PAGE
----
HAMPSTEAD — The developers of the Oakmont golf course to be built here this yearhave some conditions to meet before the Planning and Zoning Commission's final approval takes effect.
One condition depends on an awaited report from the U.S. Army Corps of Engineers about how the course would affect wetlands.
Another variable is a possible modification of the planned Hampstead bypass to Route 30, which could affect the location of the entrance road.
The golf course will be public, although some of the maximum 100 memberships will be reserved for residents of the 89-home luxury development planned next to the course, said Leland Snyder of Oakmont Green, the corporation planning on purchasing, building and managing the course.
The 18-hole, par-72 championship course, would be6,400 yards long and take up 152 acres. Snyder said he hopes to start construction in March and finish the course by June, 1992.
Oakmont Green is negotiating to buy the 152 acres for the golf course while Oak Investment Co. of Timonium, Baltimore County, is planning the development that will surround the course with homes worth $300,000 ormore.
Snyder said he is concerned the housing development won't be able to build its main road to provide access to the golf course byJune.
He asked the Planning and Zoning Commission whether he could use the course's frontage on Greenmount Church Road, but that road needs to be improved, said Anne Poissant, a town plan reviewer for the county.
The commission members told Snyder he would have to workout any arrangements with Oak Investment Co. regarding when the roadwould be finished or improving Greenmount Church Road.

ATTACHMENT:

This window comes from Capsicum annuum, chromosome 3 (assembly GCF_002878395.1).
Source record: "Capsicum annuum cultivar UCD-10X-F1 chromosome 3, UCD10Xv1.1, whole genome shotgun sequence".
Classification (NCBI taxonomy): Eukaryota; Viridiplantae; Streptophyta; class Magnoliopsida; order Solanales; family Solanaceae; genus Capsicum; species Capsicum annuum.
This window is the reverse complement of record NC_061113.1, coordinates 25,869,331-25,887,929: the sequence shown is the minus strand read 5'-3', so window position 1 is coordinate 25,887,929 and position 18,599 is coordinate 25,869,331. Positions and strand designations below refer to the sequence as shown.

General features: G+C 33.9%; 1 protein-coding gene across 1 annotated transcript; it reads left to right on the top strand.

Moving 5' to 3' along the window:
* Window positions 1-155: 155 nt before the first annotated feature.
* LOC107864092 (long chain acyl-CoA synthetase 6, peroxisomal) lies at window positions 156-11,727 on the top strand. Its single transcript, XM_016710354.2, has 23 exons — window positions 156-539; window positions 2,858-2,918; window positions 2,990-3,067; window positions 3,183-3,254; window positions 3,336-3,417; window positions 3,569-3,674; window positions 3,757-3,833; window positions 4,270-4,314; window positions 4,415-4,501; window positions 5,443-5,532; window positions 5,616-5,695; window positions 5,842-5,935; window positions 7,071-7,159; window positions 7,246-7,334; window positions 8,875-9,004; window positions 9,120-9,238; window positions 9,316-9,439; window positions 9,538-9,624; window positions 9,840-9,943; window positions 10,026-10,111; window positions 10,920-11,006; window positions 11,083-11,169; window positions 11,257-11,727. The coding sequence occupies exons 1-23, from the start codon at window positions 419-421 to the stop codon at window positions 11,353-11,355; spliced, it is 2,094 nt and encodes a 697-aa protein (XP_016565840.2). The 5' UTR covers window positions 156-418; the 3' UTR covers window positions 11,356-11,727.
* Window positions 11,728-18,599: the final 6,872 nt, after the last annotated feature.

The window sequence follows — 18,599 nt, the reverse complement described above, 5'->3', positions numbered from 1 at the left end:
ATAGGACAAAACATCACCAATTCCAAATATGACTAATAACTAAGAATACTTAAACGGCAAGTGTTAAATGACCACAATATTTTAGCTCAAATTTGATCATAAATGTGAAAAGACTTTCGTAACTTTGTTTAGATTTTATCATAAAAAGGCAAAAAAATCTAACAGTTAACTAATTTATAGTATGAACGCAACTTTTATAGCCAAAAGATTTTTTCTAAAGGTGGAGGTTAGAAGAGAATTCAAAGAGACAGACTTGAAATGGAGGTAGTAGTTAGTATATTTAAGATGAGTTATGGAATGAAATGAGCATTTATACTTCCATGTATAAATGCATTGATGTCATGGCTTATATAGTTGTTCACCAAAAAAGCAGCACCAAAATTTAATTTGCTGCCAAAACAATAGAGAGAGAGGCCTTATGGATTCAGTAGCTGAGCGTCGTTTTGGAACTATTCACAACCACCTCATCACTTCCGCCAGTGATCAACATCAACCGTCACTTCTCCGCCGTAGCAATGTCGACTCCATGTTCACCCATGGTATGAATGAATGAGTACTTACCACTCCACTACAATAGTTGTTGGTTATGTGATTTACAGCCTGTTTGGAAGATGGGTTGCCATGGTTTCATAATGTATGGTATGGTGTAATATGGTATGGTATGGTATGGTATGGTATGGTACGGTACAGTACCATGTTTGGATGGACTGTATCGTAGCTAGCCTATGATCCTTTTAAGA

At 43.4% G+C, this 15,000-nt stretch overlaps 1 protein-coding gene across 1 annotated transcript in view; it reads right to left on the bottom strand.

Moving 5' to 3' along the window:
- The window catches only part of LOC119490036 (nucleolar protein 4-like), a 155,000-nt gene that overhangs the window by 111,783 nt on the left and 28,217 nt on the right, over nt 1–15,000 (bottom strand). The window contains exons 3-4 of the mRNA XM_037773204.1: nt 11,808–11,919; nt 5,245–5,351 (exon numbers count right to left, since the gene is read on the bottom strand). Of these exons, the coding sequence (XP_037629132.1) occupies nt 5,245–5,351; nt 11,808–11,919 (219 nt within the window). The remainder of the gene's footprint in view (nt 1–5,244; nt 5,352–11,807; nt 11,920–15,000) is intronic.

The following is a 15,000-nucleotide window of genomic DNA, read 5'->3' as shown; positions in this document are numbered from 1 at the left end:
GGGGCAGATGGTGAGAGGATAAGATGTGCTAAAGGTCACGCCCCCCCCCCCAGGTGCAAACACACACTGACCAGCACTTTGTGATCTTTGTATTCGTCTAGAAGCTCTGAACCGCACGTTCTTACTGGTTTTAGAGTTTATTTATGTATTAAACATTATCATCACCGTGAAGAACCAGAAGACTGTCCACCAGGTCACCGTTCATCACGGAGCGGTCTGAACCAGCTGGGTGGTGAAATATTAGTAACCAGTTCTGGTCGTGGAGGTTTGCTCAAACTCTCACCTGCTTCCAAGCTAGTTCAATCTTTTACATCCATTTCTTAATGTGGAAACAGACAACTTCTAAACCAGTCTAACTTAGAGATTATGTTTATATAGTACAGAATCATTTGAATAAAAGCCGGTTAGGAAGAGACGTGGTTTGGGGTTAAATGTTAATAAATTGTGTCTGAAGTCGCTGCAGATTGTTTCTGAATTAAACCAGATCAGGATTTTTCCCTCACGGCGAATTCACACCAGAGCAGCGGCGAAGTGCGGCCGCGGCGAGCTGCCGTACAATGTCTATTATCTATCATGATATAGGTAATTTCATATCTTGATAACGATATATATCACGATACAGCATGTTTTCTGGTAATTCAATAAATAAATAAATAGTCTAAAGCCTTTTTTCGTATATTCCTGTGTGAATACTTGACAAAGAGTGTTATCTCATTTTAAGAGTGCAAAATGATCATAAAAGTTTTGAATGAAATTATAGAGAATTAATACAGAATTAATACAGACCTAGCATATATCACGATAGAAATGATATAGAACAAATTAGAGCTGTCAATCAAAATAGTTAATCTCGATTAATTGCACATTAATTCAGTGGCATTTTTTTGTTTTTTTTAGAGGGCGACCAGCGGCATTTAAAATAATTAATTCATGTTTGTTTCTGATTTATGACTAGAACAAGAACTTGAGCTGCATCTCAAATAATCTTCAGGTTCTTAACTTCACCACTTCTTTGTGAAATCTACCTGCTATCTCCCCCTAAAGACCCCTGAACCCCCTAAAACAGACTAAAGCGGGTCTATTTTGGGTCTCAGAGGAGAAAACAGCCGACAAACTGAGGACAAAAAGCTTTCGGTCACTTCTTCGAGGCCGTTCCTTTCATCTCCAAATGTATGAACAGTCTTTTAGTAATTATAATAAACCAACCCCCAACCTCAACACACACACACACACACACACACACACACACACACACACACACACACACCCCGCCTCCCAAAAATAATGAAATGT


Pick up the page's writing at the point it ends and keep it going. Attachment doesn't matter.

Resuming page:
The commission has given only preliminary approval to Oak Investment Co., but the development is expected to go through, said Clint Becker of the commission.
Snyder, of Glen Rock, Pa., owns Oakmont Green with his three brothers and a brother-in-law, all of Pennsylvania. The family also is affiliated with Hickory Heights Golf Course in Spring Grove, York County, Pa.
Although the housing development has only preliminary approval, Snyder said his group will go ahead with the golf course even if no houses are built, because they feel the Baltimore areahas a shortage of golf courses.
"We're planning on building a golf course no matter what," he said.
The Planning and Zoning Commission Monday night gave final approval to the golf course, subject to the conditions about wetlands, and the resolution of several concerns raised by Anthony Mignon of the Carroll County Bureau of Development Review.
Mignon recommended the town request plans showing the limits of grading on the course, a drainage area and more information about where entrances will be.
The bypass move could delay the golf course if it delays the housing development.
The state is considering moving the bypass from Cape Horn Road to Brodbeck Road. The move, still not final, would be to avoid the bypass going through land the U.S. Environmental Protection Agency has designated for clean-up of hazardous materials from a dry-cleaning business, said Scott Fischer of the Carroll County Department of Planning.